Microsoft’s Kinect for Xbox 360: Quick Review

By Soumitra Mondal, Gaea News Network
Friday, November 5, 2010

You can now experience complete entertainment with instant fun as Microsoft has revolutionized gaming with the release of Kinect for Xbox 360. With Kinect, you don’t just play the game; you become a part of the game. Kinect’s motion sensing camera will conduct full-body tracking to put you in the center of the fun. Its amazing technology allows the sensor to recognize your body and your voice, and mirror your movements in the game, making you the controller.

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Simply place this small bar that sits on a small stand beneath or on top of your television. Within that bar are a couple of cameras that track your every move. This device can also help you to chat with your friends, when you are not watching a movie. Here, the real excitement is not in video conferencing or watching movies, but the number of games you can play with it. Microsoft had already promised over 15 titles already for the launch day and that don’t only include a selection of games, but much more, ranging from racing games to fitness, to playing a Jedi knight in a Star Wars spin-off.

Microsoft predicts Kinect would sell 3 million units this holiday season. The stand alone pricing for Kinect for Xbox 360 is $149.99. This is not a sky high price tag if we consider the $500 million the company is spending on its massive marketing campaign. The device is now available in North America and if you are in the UK or Europe, you can have the fun a few days after. However, one thing is for certain, you will get to play it in your home before this year is out.

Filed under: Gadget

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Discussion
November 6, 2010: 5:28 pm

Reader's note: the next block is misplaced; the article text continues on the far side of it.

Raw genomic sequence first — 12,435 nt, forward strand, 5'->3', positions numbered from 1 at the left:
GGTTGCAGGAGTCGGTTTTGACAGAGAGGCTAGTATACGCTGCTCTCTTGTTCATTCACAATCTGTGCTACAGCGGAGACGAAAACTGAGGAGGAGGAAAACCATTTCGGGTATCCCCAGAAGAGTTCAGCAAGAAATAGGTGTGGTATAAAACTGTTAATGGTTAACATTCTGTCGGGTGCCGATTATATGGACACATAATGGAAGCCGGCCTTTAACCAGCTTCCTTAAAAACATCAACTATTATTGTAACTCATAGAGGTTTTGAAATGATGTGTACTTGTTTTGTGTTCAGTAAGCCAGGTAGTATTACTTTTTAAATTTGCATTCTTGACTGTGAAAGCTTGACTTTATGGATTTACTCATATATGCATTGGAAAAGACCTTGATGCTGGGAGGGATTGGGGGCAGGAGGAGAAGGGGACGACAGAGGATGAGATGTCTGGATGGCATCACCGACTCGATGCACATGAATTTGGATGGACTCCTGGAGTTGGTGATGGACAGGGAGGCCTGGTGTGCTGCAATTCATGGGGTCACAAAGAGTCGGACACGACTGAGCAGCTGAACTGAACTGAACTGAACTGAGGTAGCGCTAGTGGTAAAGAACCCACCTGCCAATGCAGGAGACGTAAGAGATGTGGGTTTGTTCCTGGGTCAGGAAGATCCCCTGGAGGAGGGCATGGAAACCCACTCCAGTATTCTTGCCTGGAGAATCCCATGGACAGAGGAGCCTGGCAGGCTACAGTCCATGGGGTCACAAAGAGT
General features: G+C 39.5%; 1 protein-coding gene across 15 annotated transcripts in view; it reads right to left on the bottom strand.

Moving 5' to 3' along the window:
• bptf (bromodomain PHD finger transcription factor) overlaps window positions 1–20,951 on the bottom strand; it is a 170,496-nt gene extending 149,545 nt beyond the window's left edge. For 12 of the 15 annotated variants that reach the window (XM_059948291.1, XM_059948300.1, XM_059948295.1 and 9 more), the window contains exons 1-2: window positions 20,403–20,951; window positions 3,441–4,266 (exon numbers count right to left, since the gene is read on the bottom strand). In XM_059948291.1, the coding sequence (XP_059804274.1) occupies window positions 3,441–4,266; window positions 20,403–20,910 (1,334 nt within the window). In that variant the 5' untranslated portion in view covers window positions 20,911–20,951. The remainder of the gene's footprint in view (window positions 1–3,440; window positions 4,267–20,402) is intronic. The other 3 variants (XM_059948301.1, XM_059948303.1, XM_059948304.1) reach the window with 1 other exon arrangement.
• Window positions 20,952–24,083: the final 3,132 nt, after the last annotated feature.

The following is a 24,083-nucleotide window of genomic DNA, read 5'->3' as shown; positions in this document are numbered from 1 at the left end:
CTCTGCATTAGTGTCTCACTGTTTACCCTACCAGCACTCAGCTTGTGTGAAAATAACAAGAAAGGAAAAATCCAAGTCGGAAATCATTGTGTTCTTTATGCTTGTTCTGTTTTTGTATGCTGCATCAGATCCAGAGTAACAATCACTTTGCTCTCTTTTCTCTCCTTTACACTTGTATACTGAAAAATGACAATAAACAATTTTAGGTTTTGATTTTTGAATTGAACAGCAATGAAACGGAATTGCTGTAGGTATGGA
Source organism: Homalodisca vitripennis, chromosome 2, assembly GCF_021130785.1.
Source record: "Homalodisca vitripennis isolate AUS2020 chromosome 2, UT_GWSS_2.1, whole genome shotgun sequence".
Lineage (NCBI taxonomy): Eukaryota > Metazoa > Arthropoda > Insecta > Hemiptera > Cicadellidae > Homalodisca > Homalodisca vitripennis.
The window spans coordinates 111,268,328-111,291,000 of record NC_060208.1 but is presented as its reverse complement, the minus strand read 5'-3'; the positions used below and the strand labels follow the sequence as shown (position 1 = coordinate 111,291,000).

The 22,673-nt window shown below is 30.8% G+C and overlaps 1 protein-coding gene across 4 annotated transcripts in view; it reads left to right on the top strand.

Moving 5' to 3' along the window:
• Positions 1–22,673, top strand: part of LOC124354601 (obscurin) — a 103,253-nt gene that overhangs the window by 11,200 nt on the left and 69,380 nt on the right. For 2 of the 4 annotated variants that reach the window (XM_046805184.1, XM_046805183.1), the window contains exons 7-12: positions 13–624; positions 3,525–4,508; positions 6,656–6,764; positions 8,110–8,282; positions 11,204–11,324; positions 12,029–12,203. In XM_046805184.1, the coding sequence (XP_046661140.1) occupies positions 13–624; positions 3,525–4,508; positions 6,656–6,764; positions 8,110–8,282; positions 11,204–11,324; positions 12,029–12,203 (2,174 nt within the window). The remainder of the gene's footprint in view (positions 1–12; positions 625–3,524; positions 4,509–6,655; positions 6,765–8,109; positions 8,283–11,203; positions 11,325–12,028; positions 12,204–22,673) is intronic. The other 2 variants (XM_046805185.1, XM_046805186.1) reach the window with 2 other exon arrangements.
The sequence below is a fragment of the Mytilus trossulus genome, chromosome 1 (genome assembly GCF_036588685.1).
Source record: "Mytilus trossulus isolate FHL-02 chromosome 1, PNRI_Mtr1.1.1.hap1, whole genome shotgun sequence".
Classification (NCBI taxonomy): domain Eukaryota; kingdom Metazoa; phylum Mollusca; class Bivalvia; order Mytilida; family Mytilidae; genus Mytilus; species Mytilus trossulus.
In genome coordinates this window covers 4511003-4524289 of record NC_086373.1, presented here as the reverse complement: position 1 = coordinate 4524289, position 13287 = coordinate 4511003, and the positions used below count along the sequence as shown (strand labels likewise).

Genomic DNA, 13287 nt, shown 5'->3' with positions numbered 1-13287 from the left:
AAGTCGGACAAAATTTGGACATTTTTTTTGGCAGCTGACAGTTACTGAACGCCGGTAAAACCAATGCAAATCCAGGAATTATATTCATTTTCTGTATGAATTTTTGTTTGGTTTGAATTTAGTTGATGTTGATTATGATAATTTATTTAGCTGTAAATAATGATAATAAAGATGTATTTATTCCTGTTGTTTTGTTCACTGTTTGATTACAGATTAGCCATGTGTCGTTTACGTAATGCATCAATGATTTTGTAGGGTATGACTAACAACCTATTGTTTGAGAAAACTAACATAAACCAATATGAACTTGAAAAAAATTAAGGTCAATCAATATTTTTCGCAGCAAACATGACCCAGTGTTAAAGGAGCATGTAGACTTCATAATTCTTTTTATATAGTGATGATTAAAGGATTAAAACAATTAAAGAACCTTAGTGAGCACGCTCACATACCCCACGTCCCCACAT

You are all going to be very disappointed. Everything clever the ‘kinect’ does, it does with proprietary software on the xbox360. There is no depth camera, just an ordinary monocrome webcam reading a projected (fixed) infra-red pattern projected on the scene. The main purpose of this camera is to rapidly identify a silhouette of a human. Movement is largely identified by using statistical motion vector software (a technique used for years by previous console webcams). The monochrome camera allows the software in the xbox to ‘know’ which small part of the colour camera image to process when searching for motion vectors.The projected IR pattern allows crude identification of z-depth motion, but the resolution of the mono-camera should be a clue as to how limited this data is.The skeletal tracking is largely an AI system on the xbox360, and is a statistical assumptive algorithm, rather than any absolute measurement. Research into calculating limb position from simple body outline images pre-dates the xbox console by a very long time.Interestingly, several years before the kinect, MS gave massive promotion to the Codemaster’s game ‘You’re in the movies’. This game, using only the standard webcam, identified the silhouettes of the players in front of the camera with a high degree of accuracy, allowing ‘green-screening techniques to do background substitution, without the need for a green-screen. This shows that much of what the kinect does in hardware was already redundant using modern image processing algorithms.However, the kinect obviously makes such methods far more robust, at the cost of mechanical complexity (and a big spend by the consumer).Had MS been serious about general reading of z-depth, it would have deployed a 3 camera system, with the left and rightmost cameras being discrete and individually positionable, like speakers. These 2 would provide a ’stereo pair’ of images that would allow depth to be identified at each pixel position by using perspective variation algorithms that could be simply accelerated in hardware. However, setting up 3 discrete boxes would have been a pain for most consumers under 10, or over 20, and lost MS most of its intended audience.As an aside, many of us know that the companied MS allied with to do the ‘depth’ system was supposedly just about to launch a cheap z-depth camera for the PC at the time. However, I’m sure that camera was intended for objects way closer than 7-feet away, where the sharpness of the projected IR grid pattern would have returned much better information. Can the kinect work with objects placed much closer? Probably not if one wishes to use the colour camera as well. Then there is the focus issue of the optics, and the ’sharpness’ of the IR pattern.The bottom line is that the kinect is not like the wii-remotes and sony-moves giving us access to remarkably cheap and robust combinations of gyroscopes, accelerometers, and cameras. For visual processing, kinect is 90%+ a software system on the xbos360 side. Kinect is a bunch of simple hardware choices designed to assist the software. And what does that software drive? Largely a load of silly, imprecise casual games for people that can’t even bring themselves to take gaming seriously. That should inform you about the likely engineering choices, and their usefulness in other areas.Believe me, motion tracking studios won’t be replacing their multi camera setups, and body-suits, with anything like the tech in the kinect.PS like everyone here, I hope the kinect is turned into another ‘open’ USB device for everyone to exploit, as soon as possible. It is just that for visual image processing, it is already cheaper to buy multiple high quality USB cameras, and infra-red LEDs, and experiment with readily available open-source software. This just was not true of the tech in the wii-remote.

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